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NCQA to test new heart, stroke care quality and prevention tool

QCVR score looks to measure future risk of adverse events

The National Committee for Quality Assurance (NCQA) announced that it will evaluate a new, more sensitive measurement tool that is intended to improve the care and the outcomes of patients with heart disease and diabetes.

The "Global Cardiovascular Risk" (GCVR) score, co-developed by NCQA and San Francisco-based healthcare modeling and analytics company Archimedes Inc., is being developed with an eye on measuring how well providers are able to reduce the risk of future adverse outcomes in their patient populations. The GCVR tool will draw upon information culled from electronic health records designed to provided data that will assess improvement in preventing less-than-optimal outcomes.

"This new tool has the potential to become the first customized, outcomes-based electronic health record measure used by Medicare and commercial payers," said Margaret E. O'Kane, NCQA president, in a press release. "Its widespread adoption could have a profound impact on healthcare costs because it assesses how well providers engage in prevention and goal-setting for their high-risk patients."

Under a grant form the Robert Wood Johnson Foundation, the NCQA will evaluate whether it is feasible to collect data from EHRs to calculate measurable results for different providers and provider organizations and collect feedback from providers on whether the new measurement tool and the associated GCVR score is a meaningful tool for predicting risk.

"The GCVR program will change how providers, patients, and payers think about the measurement of quality and will provide much more accurate and effective incentives for preventing adverse outcomes than has been possible in the past," said David Eddy, MD, founder of Archimedes, in a prepared statement. "Preventing bad outcomes is the ultimate purpose of the healthcare system, and this measure will directly address that goal."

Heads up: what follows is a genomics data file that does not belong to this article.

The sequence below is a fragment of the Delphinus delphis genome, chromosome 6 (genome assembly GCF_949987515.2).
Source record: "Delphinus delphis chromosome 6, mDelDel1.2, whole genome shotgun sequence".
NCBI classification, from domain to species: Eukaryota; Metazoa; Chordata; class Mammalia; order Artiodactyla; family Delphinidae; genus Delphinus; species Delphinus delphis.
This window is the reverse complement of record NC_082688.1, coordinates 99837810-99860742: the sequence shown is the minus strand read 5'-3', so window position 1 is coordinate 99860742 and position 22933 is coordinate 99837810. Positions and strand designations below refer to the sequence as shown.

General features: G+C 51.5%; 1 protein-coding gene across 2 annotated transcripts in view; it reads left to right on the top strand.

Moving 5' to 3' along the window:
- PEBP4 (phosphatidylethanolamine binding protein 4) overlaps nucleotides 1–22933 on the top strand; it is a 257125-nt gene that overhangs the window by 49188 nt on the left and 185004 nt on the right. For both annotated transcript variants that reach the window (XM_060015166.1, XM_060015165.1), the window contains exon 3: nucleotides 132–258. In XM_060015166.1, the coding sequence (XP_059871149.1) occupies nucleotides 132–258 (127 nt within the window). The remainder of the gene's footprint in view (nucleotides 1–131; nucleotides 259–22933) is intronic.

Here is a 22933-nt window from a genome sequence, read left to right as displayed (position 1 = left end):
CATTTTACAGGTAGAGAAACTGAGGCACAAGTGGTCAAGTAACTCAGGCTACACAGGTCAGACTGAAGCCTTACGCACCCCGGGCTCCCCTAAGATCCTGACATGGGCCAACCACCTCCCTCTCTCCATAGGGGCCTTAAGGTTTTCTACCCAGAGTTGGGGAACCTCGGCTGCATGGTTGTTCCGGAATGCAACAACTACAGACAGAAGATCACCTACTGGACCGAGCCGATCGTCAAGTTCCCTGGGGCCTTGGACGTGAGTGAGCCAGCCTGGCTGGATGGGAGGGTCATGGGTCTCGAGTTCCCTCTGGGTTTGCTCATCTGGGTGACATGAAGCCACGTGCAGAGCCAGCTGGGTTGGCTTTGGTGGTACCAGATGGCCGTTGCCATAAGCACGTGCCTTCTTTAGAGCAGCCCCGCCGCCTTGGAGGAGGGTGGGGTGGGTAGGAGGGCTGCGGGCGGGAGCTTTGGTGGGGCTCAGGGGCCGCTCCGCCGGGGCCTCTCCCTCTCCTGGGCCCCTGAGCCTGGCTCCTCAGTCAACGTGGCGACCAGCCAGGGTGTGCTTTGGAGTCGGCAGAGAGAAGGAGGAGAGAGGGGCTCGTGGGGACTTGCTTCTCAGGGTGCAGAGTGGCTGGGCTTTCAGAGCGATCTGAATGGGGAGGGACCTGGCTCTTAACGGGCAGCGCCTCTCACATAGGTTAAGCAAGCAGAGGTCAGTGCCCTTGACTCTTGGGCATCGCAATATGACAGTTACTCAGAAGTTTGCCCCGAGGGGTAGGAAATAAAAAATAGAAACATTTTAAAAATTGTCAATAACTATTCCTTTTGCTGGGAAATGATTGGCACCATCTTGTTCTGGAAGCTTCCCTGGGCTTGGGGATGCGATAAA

The GCVR score is meant to change the traditional approach of quality measurements that focus on the processes of care while reaching what a joint press release of NCQA and RWJF said are "clinically artificial treatment goals for biomarkers."

Instead the new approach will focus on actual health outcomes, something the traditional measure do little to address. The GCVR measure provides a single metric that shows how much a patient's risk of a future adverse outcome has been reduced. The intent is to provide a single metric to providers that shows a clear path on how to improve future outcomes.

According to Helen Darling, president of the National Business Group on Health, an organization whose member companies provide health benefits to more than 55 million people, the GCVR will help employers choose their health benefits either by comparing providers or the health plans themselves. The valuable information about the outcomes, as opposed to simply a measure that the provider did what they were "supposed" to do in their treatment regimen is the big difference.

"If what we are trying to do is prevent disease and not just treat disease, then we want to be able to have a quantitative way to estimate what is going to be the most effective and that is what this tool does," Darling said in a YouTube video explaining the benefits of the QCVR tool.

Over the next 18 months, NCQA will evaluate the feasibility of extracting the electronic health data it needs to calculate the measure from a number of health systems and health plans that use EHRs from around the country. It is now in the process of recruiting organizations to participate. Data collection and analysis will occur over the summer and fall with NCQA anticipating it will release a report of the findings by summer 2014.

[See also: NQF endorses measures to address behavioral health]

[See also: NQF endorses measures to address behavioral health]

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